"As children we believed
The grandest sight to see
Was something lovely wrapped beneath the tree.
Well, heaven surely knows
That packages and bows
Can never heal a hurting human soul..."
–Grown-Up Christmas List
I got up before my parents, before my sister, and walked slowly down the hall to our small living room. It was still dark, the curtains were pulled shut, and our Christmas tree stood silent in the shadows. There was only a faint light that leaked in around the curtain's edge from the nearest streetlight outside.
And there in the shadows beneath the tree, I saw the outline of the Big Wheel I had asked for, and the Baby Alive my sister had asked for.
The joy in my heart completely eclipsed any fear I had being up so early in the darkness. It also eclipsed any sadness and fear we still had from the latest fight our parents had gotten into on the way home from our grandparents the night before, from our dad calling our mom some pretty horrible names, from things crashing throughout the house long after we went to bed, from the screaming and crying outside our rooms.
But here, in the quiet of early Christmas morning, there was finally some peace and these amazing gifts under the tree. It didn't matter that we didn't have much money; we never really new the difference growing up anyway, thanks to our mom.
I don't remember how long I stood there staring at the gift shadows. The smell of evergreen, cigarettes and stale beer was almost comforting in a strange way. At some point I finally turned and headed back up the hallway, but instead of going into my bedroom and waiting for the family to wake up, I went in to wake my sister, to tell her what awaited her under the tree.
That didn't go over very well. I thought she'd be thrilled. She was not. Instead, she cried. I was mortified. I had no idea that was going to happen. I tried to calm her down, to explain how great it was she was getting a Baby Alive, but to no avail. Our mom explained shortly after that how I spoiled the surprise for my sister. That she really wanted to be the one to find and see her present first.
I felt horrible. Christmas morning moved on, and so did my sister. While our mom fixed breakfast, we played with our new toys, and our father sat on the couch drinking coffee and smoking a cigarette. I remember him smiling through tears as he said:
"Merry Christmas, kids. There's no place like home."
My mom cried softly in the kitchen as she cooked. That moment in time was the greatest gift we could have ever asked for, something that repelled the darkness and sadness growing up in domestic violence. It was the gift of hope. Hope that maybe everything would be all right, that maybe our father would stop drinking and being so angry and unhappy all the time. That maybe we could be a family again. Forever.
We were a family again, but not with him, so in a way, the gift of hope paid off. But I'll never forget what he said, even if I'm mixing memories, which happens as we get older. We were fortunate to have lovely family and friends who supported us and helped carry us through some tough times.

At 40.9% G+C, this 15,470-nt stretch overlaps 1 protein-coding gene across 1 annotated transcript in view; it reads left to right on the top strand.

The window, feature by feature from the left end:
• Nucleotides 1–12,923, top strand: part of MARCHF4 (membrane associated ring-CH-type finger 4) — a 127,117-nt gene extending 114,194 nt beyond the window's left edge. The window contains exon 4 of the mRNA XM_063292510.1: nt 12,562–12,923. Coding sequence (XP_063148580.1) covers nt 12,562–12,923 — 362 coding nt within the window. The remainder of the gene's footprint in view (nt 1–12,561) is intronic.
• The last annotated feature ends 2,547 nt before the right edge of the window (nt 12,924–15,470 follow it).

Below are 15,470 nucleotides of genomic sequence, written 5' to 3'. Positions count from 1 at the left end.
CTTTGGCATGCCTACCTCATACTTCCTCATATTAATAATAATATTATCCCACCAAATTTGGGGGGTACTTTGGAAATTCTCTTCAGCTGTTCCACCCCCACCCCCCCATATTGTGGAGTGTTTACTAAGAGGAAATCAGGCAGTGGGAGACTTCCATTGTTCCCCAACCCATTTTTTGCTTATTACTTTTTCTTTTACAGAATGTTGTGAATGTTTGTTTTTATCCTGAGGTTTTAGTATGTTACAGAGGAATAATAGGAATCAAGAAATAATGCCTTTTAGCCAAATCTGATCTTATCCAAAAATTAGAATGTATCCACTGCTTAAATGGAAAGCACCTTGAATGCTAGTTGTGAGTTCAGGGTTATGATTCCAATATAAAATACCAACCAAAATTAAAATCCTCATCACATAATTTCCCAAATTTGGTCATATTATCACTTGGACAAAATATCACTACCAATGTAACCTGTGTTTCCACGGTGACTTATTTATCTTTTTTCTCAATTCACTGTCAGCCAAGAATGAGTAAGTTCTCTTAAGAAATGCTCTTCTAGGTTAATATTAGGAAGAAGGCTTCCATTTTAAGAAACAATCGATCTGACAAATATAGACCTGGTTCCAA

Fast forward to today – my wife and I work hard (which is thankfully easy for us) in providing emotional stability and love and an environment of personal growth and resiliency. We're also able to give them things we never dreamed of when we were growing up, as my wife had experienced some similar parallels as a child as well.
This is why we give back when we can, volunteer locally, practice Kidpower and encourage our girls to give back as well, to donate their toys they no longer play with and to save their money to give to a program that will help others. The past few years we've adopted a family via Monarch Services during the holidays, a program founded in 1977 to offer safe shelter and services to domestic violence victims. We get a list of things they want, usually a mother and her children, and then we purchase them and give them to the agency, but we don't know who they are; we'll never meet them. Their anonymity is protected for obvious reasons, especially if they're still in harm's way. We do get a thank you card from them after Christmas, and we're just glad we could give them some gifts that the mother isn't in the position to provide otherwise.
This year it's a mother and three boys and that's all we know. As we shopped for them and picked out toys for the boys, I knew these presents would be well received (who doesn't want to be a superhero encased in protective metal), but I bet I knew deep down what they really wished for.
We do these things because we can, and we encourage others who can to do the same, to support programs that help others who need it, whatever that is, throughout the year and not just during the holidays. For us, we participate in and support programs that help victims of domestic violence and sexual assault. More than 1 in 3 women (35.6%) and more than 1 in 4 men (28.5%) in the United States have experienced rape, physical violence and/or stalking by an intimate partner in their lifetime, and nearly half of all women and men in the United States have experienced psychological aggression by an intimate partner in their lifetime (48.4% and 48.8%, respectively).
That's why our wish is that atop their Christmas list is the gift of actionable hope.